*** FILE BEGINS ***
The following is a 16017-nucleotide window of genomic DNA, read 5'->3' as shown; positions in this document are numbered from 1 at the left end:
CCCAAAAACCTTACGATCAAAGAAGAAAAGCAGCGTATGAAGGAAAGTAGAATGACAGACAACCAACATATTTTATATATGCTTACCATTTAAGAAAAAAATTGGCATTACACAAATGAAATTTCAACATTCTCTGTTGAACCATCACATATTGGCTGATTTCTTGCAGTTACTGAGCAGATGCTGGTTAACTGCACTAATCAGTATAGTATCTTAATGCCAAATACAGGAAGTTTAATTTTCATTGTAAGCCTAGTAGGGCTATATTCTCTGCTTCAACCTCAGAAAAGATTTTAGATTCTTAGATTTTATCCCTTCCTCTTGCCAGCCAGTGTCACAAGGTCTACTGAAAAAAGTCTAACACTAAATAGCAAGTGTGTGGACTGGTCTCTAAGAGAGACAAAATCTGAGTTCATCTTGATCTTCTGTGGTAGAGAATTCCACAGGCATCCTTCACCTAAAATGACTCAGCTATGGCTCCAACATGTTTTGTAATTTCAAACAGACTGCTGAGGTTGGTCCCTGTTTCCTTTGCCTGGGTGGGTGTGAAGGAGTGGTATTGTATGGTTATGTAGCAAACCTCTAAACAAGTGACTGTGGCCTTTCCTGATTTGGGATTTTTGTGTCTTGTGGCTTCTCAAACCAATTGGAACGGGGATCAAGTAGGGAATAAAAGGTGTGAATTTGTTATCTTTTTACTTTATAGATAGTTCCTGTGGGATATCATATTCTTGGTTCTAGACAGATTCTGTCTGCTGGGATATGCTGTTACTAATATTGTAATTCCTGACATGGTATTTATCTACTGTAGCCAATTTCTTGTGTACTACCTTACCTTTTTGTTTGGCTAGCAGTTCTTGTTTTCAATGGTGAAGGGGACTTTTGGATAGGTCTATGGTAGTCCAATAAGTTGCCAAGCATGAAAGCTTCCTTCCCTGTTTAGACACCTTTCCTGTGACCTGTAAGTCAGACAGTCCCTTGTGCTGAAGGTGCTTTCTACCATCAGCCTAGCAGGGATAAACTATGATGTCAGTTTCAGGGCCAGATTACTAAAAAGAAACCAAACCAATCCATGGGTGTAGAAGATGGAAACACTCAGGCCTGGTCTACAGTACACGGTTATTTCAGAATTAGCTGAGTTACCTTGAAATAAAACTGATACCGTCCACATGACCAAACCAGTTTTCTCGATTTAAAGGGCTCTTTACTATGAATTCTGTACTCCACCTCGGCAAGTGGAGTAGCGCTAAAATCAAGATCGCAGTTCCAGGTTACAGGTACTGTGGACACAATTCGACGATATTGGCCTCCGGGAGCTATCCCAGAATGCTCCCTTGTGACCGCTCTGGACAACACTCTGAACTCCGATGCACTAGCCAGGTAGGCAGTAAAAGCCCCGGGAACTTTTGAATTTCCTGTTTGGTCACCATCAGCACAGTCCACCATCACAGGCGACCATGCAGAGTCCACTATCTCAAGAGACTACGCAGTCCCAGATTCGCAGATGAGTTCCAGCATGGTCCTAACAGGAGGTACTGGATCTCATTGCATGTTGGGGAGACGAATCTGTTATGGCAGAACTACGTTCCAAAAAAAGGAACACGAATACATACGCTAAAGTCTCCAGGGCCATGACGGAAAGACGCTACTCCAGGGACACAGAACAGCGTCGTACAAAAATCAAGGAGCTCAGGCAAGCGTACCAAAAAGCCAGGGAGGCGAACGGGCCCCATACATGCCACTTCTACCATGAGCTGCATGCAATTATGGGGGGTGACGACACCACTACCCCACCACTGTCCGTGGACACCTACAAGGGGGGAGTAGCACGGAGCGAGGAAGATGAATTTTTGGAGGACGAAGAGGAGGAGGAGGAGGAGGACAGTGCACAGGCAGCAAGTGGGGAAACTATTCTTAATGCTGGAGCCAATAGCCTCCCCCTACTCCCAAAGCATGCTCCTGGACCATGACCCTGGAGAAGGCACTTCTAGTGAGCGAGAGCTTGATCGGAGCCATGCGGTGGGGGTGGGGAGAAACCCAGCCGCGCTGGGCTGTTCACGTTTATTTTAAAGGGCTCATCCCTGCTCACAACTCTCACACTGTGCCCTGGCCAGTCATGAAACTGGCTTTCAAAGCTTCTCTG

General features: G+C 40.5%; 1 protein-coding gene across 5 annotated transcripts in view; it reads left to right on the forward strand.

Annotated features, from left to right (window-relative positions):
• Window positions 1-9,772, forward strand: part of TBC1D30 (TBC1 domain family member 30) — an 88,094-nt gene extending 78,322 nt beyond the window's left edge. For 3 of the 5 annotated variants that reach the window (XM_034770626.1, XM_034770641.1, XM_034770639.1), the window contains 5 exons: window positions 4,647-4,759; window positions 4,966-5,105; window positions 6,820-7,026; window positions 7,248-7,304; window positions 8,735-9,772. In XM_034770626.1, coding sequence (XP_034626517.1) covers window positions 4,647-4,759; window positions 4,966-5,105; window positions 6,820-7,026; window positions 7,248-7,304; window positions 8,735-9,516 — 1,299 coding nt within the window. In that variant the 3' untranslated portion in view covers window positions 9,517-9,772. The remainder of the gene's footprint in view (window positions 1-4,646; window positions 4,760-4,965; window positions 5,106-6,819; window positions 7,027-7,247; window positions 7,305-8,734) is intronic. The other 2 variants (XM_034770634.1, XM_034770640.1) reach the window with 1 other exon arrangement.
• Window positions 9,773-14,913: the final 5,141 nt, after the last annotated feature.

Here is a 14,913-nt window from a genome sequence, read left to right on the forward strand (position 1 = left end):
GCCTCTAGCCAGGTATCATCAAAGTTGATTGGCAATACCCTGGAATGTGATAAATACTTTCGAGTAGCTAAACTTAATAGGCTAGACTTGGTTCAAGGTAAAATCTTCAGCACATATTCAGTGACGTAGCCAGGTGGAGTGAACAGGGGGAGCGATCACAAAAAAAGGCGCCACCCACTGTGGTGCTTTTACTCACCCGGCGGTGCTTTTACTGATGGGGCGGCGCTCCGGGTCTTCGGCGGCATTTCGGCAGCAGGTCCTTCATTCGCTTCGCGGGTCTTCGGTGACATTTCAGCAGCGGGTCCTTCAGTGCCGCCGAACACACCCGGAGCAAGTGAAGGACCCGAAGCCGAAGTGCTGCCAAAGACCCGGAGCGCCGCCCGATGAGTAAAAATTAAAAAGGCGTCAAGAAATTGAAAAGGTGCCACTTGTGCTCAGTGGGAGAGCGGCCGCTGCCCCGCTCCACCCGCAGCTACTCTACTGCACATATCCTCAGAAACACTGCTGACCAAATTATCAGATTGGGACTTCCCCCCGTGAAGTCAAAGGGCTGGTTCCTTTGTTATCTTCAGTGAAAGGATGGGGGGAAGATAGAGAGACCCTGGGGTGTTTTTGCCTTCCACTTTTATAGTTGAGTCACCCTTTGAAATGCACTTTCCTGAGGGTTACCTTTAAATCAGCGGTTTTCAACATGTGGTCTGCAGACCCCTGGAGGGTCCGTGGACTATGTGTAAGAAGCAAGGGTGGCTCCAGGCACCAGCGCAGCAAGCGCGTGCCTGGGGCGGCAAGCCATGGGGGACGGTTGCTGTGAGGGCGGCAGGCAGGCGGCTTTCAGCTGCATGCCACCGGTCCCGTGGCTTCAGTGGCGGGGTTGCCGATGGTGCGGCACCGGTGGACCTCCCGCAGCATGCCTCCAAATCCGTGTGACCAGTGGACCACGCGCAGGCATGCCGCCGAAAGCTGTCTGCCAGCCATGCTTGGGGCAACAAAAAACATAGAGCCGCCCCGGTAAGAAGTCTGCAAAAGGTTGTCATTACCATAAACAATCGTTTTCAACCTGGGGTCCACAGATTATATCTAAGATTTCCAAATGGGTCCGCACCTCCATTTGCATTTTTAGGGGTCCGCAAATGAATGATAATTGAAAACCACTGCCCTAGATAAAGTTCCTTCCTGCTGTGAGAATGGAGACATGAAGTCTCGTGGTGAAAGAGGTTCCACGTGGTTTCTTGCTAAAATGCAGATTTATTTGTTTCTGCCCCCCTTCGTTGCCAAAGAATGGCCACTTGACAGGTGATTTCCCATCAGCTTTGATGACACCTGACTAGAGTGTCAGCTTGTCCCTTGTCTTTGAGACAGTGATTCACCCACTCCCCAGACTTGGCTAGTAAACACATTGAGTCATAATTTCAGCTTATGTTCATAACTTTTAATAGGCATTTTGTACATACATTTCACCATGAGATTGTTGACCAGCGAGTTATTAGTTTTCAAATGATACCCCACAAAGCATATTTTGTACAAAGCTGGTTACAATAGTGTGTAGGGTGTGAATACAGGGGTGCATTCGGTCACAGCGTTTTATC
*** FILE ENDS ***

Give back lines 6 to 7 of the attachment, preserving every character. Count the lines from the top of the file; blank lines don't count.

• Window positions 9,773-14,913: the final 5,141 nt, after the last annotated feature.

Here is a 14,913-nt window from a genome sequence, read left to right on the forward strand (position 1 = left end):